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Forty-six Steelcase chairs have been stolen from the Student Center’s 24-hour reading room; their replacement cost is about $20,000. Inexpensive task chairs (center) have replaced some stolen chairs.
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Frustrated by a rash of thefts in the Student Center throughout the fall semester, especially the loss of $20,000 worth of chairs, Campus Activities Complex Director Phillip J. Walsh said he is facing a new problem of physical security.

Since 1988, when Walsh first came to MIT, he has “never had a real problem with theft as we have had this year,” he said. The MIT Police’s crime logs report six serious instances of theft or property damage in the building this fall and countless more instances of petty larceny in the building.

Walsh said that a sharp increase in thefts spurred the CAC to close the Student Center during winter break for eight days, about twice as long as the usual holiday closures.

Perhaps the most dramatic disappearance in recent history was the December theft of a safe from the Student Life Programs’s fifth floor office. But the theft of chairs from the 24-hour reading room represents the largest capital loss reported this fall.

Paul Buckley, CAC night manager, said in an e-mail that 46 of the room’s Steelcase chairs have been stolen since its Orientation 2006 opening and that most of the thefts happened between August 2007 and October 2007.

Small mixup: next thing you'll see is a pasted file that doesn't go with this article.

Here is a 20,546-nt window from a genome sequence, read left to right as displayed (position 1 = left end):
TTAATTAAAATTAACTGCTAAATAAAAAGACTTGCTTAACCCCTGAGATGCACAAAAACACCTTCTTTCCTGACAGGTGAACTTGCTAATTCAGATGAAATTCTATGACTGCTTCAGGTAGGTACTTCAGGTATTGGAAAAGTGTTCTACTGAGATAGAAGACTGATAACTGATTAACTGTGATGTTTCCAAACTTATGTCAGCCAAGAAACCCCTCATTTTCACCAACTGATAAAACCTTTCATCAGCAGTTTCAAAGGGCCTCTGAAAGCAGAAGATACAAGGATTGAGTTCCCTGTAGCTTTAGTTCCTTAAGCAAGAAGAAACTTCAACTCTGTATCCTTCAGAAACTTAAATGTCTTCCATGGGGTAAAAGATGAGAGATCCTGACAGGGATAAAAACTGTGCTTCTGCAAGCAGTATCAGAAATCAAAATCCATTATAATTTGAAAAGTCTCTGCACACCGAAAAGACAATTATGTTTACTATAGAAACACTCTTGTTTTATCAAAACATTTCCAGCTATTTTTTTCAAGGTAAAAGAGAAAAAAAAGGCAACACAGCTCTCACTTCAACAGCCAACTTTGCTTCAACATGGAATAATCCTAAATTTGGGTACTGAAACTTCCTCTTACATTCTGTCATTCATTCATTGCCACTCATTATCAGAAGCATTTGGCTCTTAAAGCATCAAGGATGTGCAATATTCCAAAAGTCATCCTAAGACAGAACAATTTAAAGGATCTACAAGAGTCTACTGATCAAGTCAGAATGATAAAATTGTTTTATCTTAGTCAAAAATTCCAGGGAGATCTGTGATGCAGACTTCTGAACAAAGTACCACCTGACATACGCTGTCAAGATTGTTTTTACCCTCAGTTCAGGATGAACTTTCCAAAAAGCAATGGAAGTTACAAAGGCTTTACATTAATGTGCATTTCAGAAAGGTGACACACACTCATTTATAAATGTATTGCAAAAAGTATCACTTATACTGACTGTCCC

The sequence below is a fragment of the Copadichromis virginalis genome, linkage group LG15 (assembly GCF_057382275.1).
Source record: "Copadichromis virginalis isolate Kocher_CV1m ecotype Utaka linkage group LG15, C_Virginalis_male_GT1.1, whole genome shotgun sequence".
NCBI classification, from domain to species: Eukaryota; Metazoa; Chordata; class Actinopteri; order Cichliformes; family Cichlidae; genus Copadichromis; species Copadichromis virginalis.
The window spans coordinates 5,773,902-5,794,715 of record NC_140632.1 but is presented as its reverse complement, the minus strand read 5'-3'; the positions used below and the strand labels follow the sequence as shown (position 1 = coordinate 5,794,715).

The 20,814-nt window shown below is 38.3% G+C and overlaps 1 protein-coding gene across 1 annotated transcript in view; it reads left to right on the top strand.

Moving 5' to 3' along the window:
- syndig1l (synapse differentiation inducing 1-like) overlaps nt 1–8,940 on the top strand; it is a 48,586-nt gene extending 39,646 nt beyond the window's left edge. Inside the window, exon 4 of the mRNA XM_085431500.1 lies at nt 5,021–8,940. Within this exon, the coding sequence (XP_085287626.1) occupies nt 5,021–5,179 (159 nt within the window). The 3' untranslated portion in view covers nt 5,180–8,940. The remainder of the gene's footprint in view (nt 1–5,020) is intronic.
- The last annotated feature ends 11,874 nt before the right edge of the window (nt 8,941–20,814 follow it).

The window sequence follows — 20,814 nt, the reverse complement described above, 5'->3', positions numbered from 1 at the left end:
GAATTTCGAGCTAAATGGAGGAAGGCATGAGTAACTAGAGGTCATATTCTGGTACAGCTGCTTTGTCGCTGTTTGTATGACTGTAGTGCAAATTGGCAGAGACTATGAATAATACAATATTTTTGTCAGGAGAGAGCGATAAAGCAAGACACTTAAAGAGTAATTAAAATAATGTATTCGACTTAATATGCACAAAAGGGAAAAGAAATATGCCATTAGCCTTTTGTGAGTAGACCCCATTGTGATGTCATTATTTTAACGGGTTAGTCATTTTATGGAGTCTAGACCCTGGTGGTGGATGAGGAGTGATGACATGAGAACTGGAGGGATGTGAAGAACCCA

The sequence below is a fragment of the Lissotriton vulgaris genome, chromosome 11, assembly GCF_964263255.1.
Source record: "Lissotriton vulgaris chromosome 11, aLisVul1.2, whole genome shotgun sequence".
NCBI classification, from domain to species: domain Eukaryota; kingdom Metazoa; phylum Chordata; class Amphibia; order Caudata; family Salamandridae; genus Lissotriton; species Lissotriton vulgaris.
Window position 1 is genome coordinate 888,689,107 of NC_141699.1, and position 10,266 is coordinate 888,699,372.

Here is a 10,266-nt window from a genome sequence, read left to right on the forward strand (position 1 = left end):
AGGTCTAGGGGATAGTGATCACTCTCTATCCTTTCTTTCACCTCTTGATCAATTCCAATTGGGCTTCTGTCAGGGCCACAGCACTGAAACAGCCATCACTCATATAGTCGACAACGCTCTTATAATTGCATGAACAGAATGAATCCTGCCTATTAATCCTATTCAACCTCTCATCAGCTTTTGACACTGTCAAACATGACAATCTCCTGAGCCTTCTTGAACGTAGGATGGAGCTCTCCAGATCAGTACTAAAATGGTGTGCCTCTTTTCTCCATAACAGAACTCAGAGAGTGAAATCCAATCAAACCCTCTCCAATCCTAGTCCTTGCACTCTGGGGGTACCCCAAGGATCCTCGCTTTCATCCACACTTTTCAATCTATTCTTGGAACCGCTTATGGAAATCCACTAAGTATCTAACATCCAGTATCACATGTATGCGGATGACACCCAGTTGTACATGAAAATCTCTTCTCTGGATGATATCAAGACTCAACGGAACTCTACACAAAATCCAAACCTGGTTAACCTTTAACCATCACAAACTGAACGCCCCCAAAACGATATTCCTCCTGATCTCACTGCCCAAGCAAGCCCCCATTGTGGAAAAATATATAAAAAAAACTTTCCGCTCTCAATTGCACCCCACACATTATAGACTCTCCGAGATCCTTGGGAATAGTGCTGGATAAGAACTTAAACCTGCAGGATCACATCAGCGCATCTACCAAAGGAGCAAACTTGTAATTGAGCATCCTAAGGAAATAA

The replacement cost for each of the stolen chairs is $437.25, so the total replacement cost of the stolen chairs is $20,113.50, Buckley said. Walsh said that he expects MIT’s theft insurance will cover the losses but that the Insurance Office had asked the CAC to review security in the reading room.

CAC Assistant Director Jennifer B. Smith said that she is considering a library-style security system, in which the chairs would be tagged so that they could not leave the reading room without setting off an alarm. She said that such a system would cost about $10,000. Since the CAC has no security budget, according to Walsh, securing the reading room would directly affect the organization’s funding for other space improvements.

Many of the large thefts reported to the MIT Police in fall 2007 were thefts from student group offices; the Association of Student Activities is investigating security issues surrounding the thefts, ASA President James R. Peacock IV ’08 said.

Smith said that the CAC would run an education campaign in the spring to encourage people to keep their possessions safe.

This past fall semester, CAC staff visited numerous Student Center locations, including The Tech’s office, to check for the stolen chairs. Walsh said no chairs were found this way —he said that he thought the chairs had been taken to dormitory rooms or had been taken by professional thieves.

Walsh said that although keeping the Student Center secure is important, he did not want to implement certain security measures — like security cameras — that could hurt MIT’s open-campus nature or its unique culture of openness and respect. “I want students to view this place as theirs,” he said.

Angeline Wang contributed to the reporting of this article.